Richard Gaskin ambassador at fourthworld.com
Wed Aug 27 20:28:38 CEST 2014

Bob Sneidar wrote:
 > This is a real crappy way to save file info. I like the old
 > resource/data fork method Apple used to use. Not sure why
 > they got rid of that.

Ironically, for interoperability. :)

But more specifically, for interoperability with NeXT, which was renamed 
with a new UI to become OS X.

The dual-fork file system of Mac Classic was AFAIK unique to that OS, 
and for all practical purposes died along with it.  When converting NexT 
into OS X they changed the NeXT file system from UFS to HFS, but also 
clearly and loudly marked all resource fork use for deprecation.  They 
ported the OS-level stuff needed to support it, but not the tools which 
might encourage future use.

The res fork was fun and simple, but kills opportunities for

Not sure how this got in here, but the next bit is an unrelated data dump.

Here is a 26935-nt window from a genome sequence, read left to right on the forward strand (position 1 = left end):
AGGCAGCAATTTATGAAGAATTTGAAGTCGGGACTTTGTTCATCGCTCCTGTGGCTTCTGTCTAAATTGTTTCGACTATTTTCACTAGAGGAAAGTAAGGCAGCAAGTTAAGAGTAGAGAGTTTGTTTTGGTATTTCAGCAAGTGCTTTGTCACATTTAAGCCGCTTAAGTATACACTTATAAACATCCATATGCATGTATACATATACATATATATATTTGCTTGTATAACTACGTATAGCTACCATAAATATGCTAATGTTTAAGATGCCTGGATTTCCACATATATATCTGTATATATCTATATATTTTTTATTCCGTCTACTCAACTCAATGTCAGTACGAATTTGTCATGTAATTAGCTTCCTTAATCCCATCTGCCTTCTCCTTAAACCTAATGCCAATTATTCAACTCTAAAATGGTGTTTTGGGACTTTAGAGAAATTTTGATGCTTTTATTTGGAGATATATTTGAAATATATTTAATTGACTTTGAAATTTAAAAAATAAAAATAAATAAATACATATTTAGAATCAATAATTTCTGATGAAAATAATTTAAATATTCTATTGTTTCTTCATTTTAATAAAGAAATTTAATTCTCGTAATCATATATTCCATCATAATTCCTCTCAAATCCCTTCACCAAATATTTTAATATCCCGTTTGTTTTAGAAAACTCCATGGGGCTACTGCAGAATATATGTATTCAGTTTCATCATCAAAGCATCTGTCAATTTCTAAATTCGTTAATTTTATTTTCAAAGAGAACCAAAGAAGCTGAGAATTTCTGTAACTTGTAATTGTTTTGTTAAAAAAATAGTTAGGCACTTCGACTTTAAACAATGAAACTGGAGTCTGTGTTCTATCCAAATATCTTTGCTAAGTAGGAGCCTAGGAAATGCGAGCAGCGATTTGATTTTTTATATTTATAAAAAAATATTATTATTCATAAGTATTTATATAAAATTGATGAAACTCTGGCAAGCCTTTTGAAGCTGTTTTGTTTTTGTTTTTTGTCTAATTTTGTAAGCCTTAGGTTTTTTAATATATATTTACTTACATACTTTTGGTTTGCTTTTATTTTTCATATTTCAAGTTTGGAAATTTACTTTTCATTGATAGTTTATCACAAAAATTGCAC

interoperability (hence this thread, though it would be simple enough 
for Apple to provide an option to turn off the generation of these  ._ 
files when not desired).

Moreover, the res fork's openness makes it difficult to enforce many 
common Unix permission settings, which form a key part of the stronger 
security which characterizes Unix-like systems from non-Unix systems. 
One line of HyperTalk could destroy a Mac Classic System file's ability 
to boot (as I learned from experimentation once I'd made a backup and 
had my boot disk handy <g>).

Bundles, as OS X uses today for what used to be resource fork elements, 
are much more flexible and take full advantage of all the file system's 
metadata and security features.

  Richard Gaskin
  Fourth World Systems
  Software Design and Development for the Desktop, Mobile, and the Web
  Ambassador at FourthWorld.com                http://www.FourthWorld.com

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